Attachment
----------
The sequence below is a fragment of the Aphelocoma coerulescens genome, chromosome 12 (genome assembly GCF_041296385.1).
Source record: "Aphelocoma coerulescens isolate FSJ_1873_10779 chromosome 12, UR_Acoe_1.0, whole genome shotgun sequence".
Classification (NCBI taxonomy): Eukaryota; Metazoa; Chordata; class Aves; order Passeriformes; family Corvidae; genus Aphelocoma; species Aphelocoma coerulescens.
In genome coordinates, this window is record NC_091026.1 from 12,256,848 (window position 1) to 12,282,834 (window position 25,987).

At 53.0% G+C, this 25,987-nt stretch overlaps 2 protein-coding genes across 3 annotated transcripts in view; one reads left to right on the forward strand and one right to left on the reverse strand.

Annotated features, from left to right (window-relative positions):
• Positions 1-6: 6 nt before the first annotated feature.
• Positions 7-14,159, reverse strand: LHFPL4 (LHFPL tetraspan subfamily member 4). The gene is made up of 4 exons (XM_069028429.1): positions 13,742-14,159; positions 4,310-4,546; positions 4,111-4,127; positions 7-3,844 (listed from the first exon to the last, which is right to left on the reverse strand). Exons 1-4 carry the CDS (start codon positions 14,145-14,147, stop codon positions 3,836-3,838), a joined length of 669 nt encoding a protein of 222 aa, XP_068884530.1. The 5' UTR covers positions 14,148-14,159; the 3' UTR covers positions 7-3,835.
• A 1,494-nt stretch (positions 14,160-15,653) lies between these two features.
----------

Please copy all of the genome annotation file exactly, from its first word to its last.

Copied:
The sequence below is a fragment of the Aphelocoma coerulescens genome, chromosome 12 (genome assembly GCF_041296385.1).
Source record: "Aphelocoma coerulescens isolate FSJ_1873_10779 chromosome 12, UR_Acoe_1.0, whole genome shotgun sequence".
Classification (NCBI taxonomy): Eukaryota; Metazoa; Chordata; class Aves; order Passeriformes; family Corvidae; genus Aphelocoma; species Aphelocoma coerulescens.
In genome coordinates, this window is record NC_091026.1 from 12,256,848 (window position 1) to 12,282,834 (window position 25,987).

At 53.0% G+C, this 25,987-nt stretch overlaps 2 protein-coding genes across 3 annotated transcripts in view; one reads left to right on the forward strand and one right to left on the reverse strand.

Annotated features, from left to right (window-relative positions):
• Positions 1-6: 6 nt before the first annotated feature.
• Positions 7-14,159, reverse strand: LHFPL4 (LHFPL tetraspan subfamily member 4). The gene is made up of 4 exons (XM_069028429.1): positions 13,742-14,159; positions 4,310-4,546; positions 4,111-4,127; positions 7-3,844 (listed from the first exon to the last, which is right to left on the reverse strand). Exons 1-4 carry the CDS (start codon positions 14,145-14,147, stop codon positions 3,836-3,838), a joined length of 669 nt encoding a protein of 222 aa, XP_068884530.1. The 5' UTR covers positions 14,148-14,159; the 3' UTR covers positions 7-3,835.
• A 1,494-nt stretch (positions 14,160-15,653) lies between these two features.